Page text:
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Mirvish Village (Honest Ed's Redevelopment) | 85m | 26s | Westbank | Henriquez Partners

Sliver

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I'm hearing conflicting reports... some are saying some of the buildings will be sold as condominiums. Does anyone know anything about this?
 

Blitz901

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I'm hearing conflicting reports... some are saying some of the buildings will be sold as condominiums. Does anyone know anything about this?
The rental vs strata question was part of the zoning amendment approval, public consultation and planning process in general. There is no changing this now without significant bureaucracy. In short, the project is ~800 rental units, no condos. Anyone who says otherwise doesn't have even a basic understanding of how zoning amendments work in TO.
 

innsertnamehere

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The rental vs strata question was part of the zoning amendment approval, public consultation and planning process in general. There is no changing this now without significant bureaucracy. In short, the project is ~800 rental units, no condos. Anyone who says otherwise doesn't have even a basic understanding of how zoning amendments work in TO.
Lol.

I would be very surprised if this went condo, but there is no way to secure tenure in the zoning process. Period. The city doesn’t have the regulatory ability under the planning act.
 

Blitz901

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Lol.

I would be very surprised if this went condo, but there is no way to secure tenure in the zoning process. Period. The city doesn’t have the regulatory ability under the planning act.
Correct, technically "tenure" isn't part of the zoning amendment but tenure is essential to the "zoning process"! Zoning Amendment approval is a pretty subjective process (on the city's side at least) and the city decides whether to support a project based on the Design Review Panel's recommendation (otherwise off to the OMB we go). This panel considers many many aspects of the project. One of which is the use of the property, or 'tenure'. At the moment the city seems to be pushing hard for more purpose built rental units (if you don't believe than go look at the new monstrosity student residence on college st.). Rental vs condo effects the opinon of the panel and this effects how hard it is to get a zoning amendment approved. Changing the property from rental to condo would be a minor variation (at the least) and when it goes back before the review panel again it would likely meet opposition (I'm sure they would feel just a little goaded in current market conditions) based on the current stance of the planning department. Otherwise, wouldn't every developer add some rental to their proposal for brownie points and than pull it after approval? Great bate a switch tactic, but even government isn't that dumb. Of course the OMB is the king maker in all this.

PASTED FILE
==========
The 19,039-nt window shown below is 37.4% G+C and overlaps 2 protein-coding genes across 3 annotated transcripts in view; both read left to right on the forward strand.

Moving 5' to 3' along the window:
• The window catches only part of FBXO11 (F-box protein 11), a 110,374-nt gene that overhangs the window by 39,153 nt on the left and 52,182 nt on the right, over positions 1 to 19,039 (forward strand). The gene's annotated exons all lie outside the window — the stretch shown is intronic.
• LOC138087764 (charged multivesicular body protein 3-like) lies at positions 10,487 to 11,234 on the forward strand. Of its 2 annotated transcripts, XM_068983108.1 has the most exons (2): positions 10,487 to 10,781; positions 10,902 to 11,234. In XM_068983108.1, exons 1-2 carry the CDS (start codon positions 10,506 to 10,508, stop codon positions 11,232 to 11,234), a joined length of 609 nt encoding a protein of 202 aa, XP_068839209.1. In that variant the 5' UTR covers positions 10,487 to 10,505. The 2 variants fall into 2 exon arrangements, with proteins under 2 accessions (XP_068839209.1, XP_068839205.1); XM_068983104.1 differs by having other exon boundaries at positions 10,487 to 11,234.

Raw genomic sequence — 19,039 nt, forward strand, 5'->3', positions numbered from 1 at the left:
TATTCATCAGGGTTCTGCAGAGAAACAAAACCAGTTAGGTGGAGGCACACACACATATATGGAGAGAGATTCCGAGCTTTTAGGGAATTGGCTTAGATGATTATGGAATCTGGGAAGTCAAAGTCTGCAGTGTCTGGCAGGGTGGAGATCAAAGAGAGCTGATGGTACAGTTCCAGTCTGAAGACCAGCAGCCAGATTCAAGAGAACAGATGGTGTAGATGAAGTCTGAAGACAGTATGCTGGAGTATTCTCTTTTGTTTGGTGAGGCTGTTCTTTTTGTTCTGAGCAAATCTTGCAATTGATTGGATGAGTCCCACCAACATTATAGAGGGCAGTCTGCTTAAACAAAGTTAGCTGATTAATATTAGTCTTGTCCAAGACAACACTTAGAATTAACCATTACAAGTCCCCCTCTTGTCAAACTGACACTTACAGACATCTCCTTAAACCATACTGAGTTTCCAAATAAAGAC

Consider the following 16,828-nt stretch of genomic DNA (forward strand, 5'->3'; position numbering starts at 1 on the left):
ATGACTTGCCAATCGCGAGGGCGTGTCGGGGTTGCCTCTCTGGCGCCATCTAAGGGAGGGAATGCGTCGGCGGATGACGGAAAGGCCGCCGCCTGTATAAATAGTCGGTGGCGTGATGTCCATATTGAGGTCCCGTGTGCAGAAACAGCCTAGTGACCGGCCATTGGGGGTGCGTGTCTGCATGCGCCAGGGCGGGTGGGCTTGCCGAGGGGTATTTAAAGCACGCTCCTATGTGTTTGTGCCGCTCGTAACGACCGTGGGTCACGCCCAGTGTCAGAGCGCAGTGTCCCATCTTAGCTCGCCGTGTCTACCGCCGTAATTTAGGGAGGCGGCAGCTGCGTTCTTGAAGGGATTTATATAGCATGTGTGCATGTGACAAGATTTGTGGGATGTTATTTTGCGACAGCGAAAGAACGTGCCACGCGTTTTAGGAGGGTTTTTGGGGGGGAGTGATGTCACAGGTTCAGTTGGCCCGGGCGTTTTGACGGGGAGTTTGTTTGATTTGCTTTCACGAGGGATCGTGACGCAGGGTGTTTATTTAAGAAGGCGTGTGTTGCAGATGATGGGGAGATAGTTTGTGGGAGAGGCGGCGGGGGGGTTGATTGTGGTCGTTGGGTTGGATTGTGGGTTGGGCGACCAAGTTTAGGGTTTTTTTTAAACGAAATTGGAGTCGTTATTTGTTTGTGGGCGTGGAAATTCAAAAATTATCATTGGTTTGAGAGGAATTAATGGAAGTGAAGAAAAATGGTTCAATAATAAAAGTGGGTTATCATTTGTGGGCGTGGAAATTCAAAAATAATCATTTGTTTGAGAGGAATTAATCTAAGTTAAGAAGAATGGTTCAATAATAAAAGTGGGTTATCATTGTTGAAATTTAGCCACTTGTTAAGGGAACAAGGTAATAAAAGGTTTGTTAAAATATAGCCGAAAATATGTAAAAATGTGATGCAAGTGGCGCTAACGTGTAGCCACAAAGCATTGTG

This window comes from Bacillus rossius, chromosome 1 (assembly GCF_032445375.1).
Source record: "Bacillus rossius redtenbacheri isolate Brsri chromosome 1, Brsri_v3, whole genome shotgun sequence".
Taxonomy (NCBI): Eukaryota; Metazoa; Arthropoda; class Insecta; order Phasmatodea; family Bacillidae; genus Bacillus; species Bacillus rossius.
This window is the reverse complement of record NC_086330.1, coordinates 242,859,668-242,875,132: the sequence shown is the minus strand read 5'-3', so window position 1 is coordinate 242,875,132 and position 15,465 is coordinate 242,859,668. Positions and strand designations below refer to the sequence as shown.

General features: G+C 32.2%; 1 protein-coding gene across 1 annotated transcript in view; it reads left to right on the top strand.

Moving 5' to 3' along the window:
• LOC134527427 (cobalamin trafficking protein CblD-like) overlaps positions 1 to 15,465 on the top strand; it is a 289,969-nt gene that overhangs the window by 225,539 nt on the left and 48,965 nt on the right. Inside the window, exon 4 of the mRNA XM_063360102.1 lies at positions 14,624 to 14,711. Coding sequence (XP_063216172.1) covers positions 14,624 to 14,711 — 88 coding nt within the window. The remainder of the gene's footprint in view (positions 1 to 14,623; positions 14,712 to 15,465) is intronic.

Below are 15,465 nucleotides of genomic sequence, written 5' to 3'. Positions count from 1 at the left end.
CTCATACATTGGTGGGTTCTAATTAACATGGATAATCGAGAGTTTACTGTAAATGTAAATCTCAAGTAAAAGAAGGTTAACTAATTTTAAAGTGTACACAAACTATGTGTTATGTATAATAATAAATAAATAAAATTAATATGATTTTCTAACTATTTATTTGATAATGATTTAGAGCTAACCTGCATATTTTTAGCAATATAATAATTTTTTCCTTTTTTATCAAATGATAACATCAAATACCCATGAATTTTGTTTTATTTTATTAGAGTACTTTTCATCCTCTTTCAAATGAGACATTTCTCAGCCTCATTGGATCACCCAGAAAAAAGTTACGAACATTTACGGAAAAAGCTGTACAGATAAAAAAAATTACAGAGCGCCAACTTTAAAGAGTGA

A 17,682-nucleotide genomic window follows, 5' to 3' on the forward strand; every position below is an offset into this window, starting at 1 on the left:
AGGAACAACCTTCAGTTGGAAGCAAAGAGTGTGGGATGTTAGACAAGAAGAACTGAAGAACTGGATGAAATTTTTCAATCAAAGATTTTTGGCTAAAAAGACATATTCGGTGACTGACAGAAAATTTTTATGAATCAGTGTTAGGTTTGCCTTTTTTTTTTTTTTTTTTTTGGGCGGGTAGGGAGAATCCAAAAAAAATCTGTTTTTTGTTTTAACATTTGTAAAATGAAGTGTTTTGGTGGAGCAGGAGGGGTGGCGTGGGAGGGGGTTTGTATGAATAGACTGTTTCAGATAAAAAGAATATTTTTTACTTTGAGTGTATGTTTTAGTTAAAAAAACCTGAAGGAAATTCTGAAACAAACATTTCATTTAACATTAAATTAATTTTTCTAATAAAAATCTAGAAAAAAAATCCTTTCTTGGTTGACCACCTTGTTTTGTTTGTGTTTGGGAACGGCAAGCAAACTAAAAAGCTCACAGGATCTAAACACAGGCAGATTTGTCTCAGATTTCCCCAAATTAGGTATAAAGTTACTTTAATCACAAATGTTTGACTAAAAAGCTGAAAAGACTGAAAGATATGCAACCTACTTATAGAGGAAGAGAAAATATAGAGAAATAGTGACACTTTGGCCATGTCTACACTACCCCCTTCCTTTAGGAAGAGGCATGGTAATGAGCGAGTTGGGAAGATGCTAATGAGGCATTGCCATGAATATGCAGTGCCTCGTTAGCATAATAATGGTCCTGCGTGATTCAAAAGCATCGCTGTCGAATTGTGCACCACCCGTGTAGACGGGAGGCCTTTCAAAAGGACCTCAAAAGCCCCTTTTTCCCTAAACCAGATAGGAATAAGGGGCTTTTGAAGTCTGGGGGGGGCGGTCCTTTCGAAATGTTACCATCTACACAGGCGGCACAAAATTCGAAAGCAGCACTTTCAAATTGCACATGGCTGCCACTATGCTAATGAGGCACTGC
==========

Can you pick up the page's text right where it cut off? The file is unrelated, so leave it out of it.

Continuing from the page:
In short, an anology. Your teacher doesn't have to like you to give you a passing grade but it sure as hell helps.

And your arrogant lol would most loudly be had by the law firm ($$$$$$) handling this mid construction non-ammendment, amendment as the developer goes to the review panel again and again and again.

I remembered why I don't answer questions on this forum anymore. We can agree to disagree.
 
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interchange42

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Correct, technically "tenure" isn't part of the zoning amendment but tenure is essential to the "zoning process"! Zoning Amendment approval is a pretty subjective process (on the city's side at least) and the city decides whether to support a project based on the Design Review Panel's recommendation (otherwise off to the OMB we go). This panel considers many many aspects of the project. One of which is the use of the property, or 'tenure'. At the moment the city seems to be pushing hard for more purpose built rental units (if you don't believe than go look at the new monstrosity student residence on college st.). Rental vs condo effects the opinon of the panel and this effects how hard it is to get a zoning amendment approved. Changing the property from rental to condo would be a minor variation (at the least) and when it goes back before the review panel again it would likely meet opposition (I'm sure they would feel just a little goaded in current market conditions) based on the current stance of the planning department. Otherwise, wouldn't every developer add some rental to their proposal for brownie points and than pull it after approval? Great bate a switch tactic, but even government isn't that dumb. Of course the OMB is the king maker in all this.